Monday, 19 January 2009
Birmingham is, for the uninitiated, a fair mecca for lovers of Brutalist architecture. Most of it was designed by one John Madin, a Brum native who came to dominate the city's post-war skyline with his vast concrete conceptions.
A trip into town with a camera today however is lent a plaintive, romantic air, as Madin, now in his eighties, is alive to witness the buildings he designed fall prey to the wrecking ball, one by one. Several of the structures he created between the 1950's & 1970's have both gone up and come down already (including the BBC's Pebble Mill studios), and now his most controversial design, the Central Library, is also set for demolition.
The upturned pyramidal stack or 'ziggurat' has been the subject of both considerable acclaim and scorn since its' completion in 1974, when it was originally intended to form the central focus of a wider complex including a bus station beneath the ground level of the structure, surrounding water gardens and walkways linking other civic buildings. Changes in fashion and taste and the conflict of private investment meant none of these further developments were realised, and a choice of cheaper but substandard materials have taken their collective toll on the building's facade. Madin himself has lambasted the city's council for allowing his plans to be compromised so drastically, and for stuffing the main square with cheap shops and fast food outlets. The neglected pools he designed he described in 2007 as "a scene of absolute devastation".
In the summer of 2008, the Dutch firm Mecanoo won an international RIBA-launched competition to design a replacement for Madin's library, which, according to the Architect's Journal, "the city council is trying to persuade architecture minister Margaret Hodge not to list".
The old NatWest building on Colmore Row is another of Madin's designs, and looks even more forlorn, peppered as it was on the day we visited with the ejected contents of both kebabs and bird's guts. However, the 20th Century Society are strenuously campaigning for the protection of this period of architecture, whose sci-fi planes and elevations continue to inspire designers and graf writers the world over. And despite the seemingly wholesale culling of Madin's work, Birmingham is still host to a number of memorable Brutalist structures. The corrugated casing of the New Street Signal Box - complete with giant lever - is absolutely stunning, as is the sheer expanse of the Jury's Inn hotel, a skyscraper possessing the kind of bravado which might have been rewarded with a split-screen starring role in the Dallas title sequence had the Ewings relocated their enterprises.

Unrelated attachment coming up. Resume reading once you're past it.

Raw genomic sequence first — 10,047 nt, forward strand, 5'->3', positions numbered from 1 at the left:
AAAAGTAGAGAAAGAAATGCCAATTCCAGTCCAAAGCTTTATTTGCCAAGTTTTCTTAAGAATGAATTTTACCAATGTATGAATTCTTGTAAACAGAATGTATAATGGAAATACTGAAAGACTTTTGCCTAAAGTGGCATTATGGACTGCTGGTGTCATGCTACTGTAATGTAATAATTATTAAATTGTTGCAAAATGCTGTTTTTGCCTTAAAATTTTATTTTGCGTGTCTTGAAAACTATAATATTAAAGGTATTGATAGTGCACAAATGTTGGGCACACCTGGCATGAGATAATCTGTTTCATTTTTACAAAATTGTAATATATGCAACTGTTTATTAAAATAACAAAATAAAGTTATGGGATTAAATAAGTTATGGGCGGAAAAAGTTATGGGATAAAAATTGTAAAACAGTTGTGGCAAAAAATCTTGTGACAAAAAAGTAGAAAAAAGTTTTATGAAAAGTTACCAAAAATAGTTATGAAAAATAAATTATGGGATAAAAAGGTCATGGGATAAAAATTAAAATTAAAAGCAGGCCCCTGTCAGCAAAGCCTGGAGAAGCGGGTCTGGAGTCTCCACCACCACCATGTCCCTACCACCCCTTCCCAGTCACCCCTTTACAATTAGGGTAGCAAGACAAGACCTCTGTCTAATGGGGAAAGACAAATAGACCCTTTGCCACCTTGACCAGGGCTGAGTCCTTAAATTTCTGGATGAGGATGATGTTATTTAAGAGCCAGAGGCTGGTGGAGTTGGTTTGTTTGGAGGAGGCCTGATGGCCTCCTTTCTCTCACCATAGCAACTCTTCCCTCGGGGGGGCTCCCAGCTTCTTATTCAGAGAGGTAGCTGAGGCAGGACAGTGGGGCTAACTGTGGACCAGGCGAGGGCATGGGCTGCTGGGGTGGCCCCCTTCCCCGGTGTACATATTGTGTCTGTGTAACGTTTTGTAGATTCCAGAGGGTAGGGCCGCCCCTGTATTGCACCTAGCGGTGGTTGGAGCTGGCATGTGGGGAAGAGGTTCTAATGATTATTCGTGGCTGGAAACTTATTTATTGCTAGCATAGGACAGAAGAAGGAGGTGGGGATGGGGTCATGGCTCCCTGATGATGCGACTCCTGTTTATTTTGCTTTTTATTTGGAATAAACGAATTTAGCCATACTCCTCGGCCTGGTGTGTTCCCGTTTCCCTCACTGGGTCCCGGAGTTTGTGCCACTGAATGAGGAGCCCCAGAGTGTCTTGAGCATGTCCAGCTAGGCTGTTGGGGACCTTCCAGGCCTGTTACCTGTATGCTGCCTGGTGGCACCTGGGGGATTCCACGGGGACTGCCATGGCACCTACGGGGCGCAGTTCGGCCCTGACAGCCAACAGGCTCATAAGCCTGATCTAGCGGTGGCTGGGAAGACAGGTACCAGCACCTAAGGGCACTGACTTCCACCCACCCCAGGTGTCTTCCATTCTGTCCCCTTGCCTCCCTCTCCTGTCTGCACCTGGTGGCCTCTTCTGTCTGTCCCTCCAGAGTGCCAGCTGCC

Meanwhile, another of the city's broadcasting landmarks is, as I type, being levelled. The old ATV studios, adjacent to the former ITV franchise holders' headquarters, the enormous Alpha Tower (Grade A locally-listed), is slowly seeing its' distinctive diamond arches disappear after lying empty for a decade.
As I emerged from Broad Street, a chill wind whistled through the Alpha's angled piloti and flattened the demolition contractors' 'keep out' boards, helping to reveal the sad exterior in various states of destruction. A combination of crisp, sharp sunlight gently fading and the image in my head of flan-flinger-as-reaper conspired to ghost the lens, and the shots accordingly lost their focus. Here's hoping Mecanoo will help Birmingham's civic fathers regain theirs.